Know Pain. No Pain.
Last month I wrote a blog post that opened our eyes to the ‘actual’ healing process of the human body as well as some research that educated you about what is really happening with your injuries. Understanding is the first step in an effective and efficient recovery.
This month, I want to continue our journey into this subject and dig a bit deeper into the pain that is often associated with injuries; acute & chronic. When we experience pain, we immediately link the pain to the area. Lets take a common pain complaint that all of us at one time or another will experience at least once in our lifetimes; low back pain.
I have treated patients over the years that have shown me MRI’s indicating disc herniation, yet either have no pain or the pain they are experiencing is not due to the disc pathology. I have also treated patients with perfectly healthy spines with no specific mechanisms suggest why they can barely move without feeling excruciating pain. How is it possible that someone who has a herniated disc experiences no pain at all and someone with a relatively healthy history is in excruciating pain? Well, what if I told you that the pain we feel is not due to the injury in your low back, but rather how your brain perceives the messages being sent from your low back. In other words, the ‘issue is not in the tissue’.
“100% of the time, pain is a construct of the brain” – Dr. Lorimer Mosely, Clinical Neuroscientist
Now before you think this is headed down the path of ‘it’s all in your head’, hang on a second. Technically, I suppose that since your brain is in your head, it is in your head, but it not as simple as that. You can’t simply just will your pain away or think happy thoughts. It is not a question of mind over matter.
We all learned in grade school the simple connect-the dots understanding of pain.
Step 1: You touch a hot surface
Step 2: A pain signal is sent up the arm to the brain
Step 3: The brain processes information and sends a message back to withdraw the finger from the hot surface.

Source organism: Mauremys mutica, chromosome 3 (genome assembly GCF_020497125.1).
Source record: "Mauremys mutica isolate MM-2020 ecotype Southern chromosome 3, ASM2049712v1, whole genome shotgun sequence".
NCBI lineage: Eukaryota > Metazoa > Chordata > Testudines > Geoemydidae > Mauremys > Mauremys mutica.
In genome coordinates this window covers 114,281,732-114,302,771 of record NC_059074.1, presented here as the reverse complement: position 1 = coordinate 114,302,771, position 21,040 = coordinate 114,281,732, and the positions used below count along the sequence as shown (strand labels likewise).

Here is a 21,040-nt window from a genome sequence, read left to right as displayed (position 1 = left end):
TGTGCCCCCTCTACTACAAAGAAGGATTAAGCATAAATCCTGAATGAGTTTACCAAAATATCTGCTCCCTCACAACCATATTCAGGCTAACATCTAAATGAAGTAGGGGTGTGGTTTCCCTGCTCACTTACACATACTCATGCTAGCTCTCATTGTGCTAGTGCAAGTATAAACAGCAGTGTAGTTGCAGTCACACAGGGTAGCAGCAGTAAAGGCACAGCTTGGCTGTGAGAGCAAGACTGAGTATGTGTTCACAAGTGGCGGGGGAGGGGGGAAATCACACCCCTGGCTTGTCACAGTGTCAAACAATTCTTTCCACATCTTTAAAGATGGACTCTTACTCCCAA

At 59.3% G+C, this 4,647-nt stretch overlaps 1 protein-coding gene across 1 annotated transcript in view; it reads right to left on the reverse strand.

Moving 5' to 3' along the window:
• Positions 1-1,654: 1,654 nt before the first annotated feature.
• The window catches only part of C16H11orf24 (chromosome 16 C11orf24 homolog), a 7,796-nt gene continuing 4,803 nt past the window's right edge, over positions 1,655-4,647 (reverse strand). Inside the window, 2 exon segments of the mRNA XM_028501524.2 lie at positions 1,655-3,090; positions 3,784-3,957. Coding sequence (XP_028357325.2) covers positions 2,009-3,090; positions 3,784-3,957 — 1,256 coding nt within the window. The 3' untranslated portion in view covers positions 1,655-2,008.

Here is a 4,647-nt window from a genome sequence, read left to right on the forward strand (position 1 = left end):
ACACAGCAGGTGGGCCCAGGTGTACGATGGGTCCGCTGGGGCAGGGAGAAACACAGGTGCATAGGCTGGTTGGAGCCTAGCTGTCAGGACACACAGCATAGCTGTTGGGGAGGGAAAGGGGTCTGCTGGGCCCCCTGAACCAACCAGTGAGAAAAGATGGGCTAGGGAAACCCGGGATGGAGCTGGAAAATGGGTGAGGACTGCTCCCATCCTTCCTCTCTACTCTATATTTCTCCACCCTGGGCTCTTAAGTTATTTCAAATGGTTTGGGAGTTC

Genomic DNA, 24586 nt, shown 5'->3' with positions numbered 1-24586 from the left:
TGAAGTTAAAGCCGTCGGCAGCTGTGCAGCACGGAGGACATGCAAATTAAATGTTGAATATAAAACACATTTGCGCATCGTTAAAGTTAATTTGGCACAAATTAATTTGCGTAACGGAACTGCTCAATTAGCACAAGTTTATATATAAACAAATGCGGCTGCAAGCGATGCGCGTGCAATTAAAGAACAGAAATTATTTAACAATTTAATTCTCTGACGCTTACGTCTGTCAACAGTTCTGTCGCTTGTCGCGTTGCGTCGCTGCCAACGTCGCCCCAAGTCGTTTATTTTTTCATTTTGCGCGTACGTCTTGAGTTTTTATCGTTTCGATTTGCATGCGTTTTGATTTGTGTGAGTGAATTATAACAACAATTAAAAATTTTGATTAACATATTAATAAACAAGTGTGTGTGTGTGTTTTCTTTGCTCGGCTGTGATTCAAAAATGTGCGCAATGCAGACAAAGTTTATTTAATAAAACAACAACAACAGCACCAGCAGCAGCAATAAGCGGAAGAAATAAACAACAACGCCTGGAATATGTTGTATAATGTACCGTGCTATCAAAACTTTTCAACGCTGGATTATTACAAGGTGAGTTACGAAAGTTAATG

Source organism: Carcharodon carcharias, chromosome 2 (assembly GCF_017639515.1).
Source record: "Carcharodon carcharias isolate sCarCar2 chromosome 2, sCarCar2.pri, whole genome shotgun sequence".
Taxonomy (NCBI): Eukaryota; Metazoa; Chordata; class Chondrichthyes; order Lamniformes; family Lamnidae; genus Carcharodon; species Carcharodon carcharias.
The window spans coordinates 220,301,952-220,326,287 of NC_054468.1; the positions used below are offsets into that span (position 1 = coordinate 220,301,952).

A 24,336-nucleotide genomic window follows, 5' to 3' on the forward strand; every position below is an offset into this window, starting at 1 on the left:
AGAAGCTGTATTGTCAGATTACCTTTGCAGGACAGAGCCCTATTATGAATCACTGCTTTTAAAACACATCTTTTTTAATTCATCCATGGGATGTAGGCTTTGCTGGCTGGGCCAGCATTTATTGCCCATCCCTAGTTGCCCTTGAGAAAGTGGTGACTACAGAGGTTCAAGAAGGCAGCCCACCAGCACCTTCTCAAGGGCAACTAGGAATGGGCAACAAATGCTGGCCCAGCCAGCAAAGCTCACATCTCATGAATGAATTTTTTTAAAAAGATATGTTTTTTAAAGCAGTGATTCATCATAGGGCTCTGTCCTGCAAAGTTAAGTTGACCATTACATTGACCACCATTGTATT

Step 4: Say ‘Ouch!’
No, not exactly.
This was based on the Cartesian model of thinking proposed by the philosopher Descartes almost 450 years back. Descartes wrote, “The flame particle jumps from the fire, touches the toe, moves up the spinal cord until a little bell goes off in the brain and says, ‘ouch. It hurt’.” We have made a few tweaks to this theory over the years, yet in spite of more knowledge and understanding about pain, we are STILL not 100% clear about how to actually treat it effectively.
The human body has many different ‘receptors’ that allow us to gather information about our environment. We don’t simply have ‘pain’ receptors that tell us we are in pain. We have many different sensory sensing receptors called ‘nociceptive’ and ‘non-nociceptive’ receptors that sense temperature, pressure, and chemicals. The only difference between the two is that the nociceptors have a higher threshold than the non-nociceptors and are only activated when the stimuli is in the higher range. Contrary to what most people believe they don’t send ‘pain’ signals, they send the same signals as other non-nociceptors but just at a higher threshold.
In other words, there is no signal of ‘PAIN’ that goes to the brain from the body. There is only a message that is transmitted to the brain. The brain than decides what to do with this information, all in a matter of milliseconds, based upon previous experiences and several other bits of information ‘you’ have no access to. It than determines, based upon this information, what message it wants to send back to the area that just delivered the message.
At the risk of losing you at this point, I have embedded this outstanding TEDX video by one of the worlds most highly regarded clinical neuroscientists, Dr. Lorimeer Mosely. He delivers a brilliant synopsis of how we interpret pain in both a stand-up comedy style delivery without using the big words that will surely make us all feel inferior.
I hope this post and the following video offer you some insight about how the human body ‘experiences’ pain and that it will help you to understand it better when confronted with it in the future.
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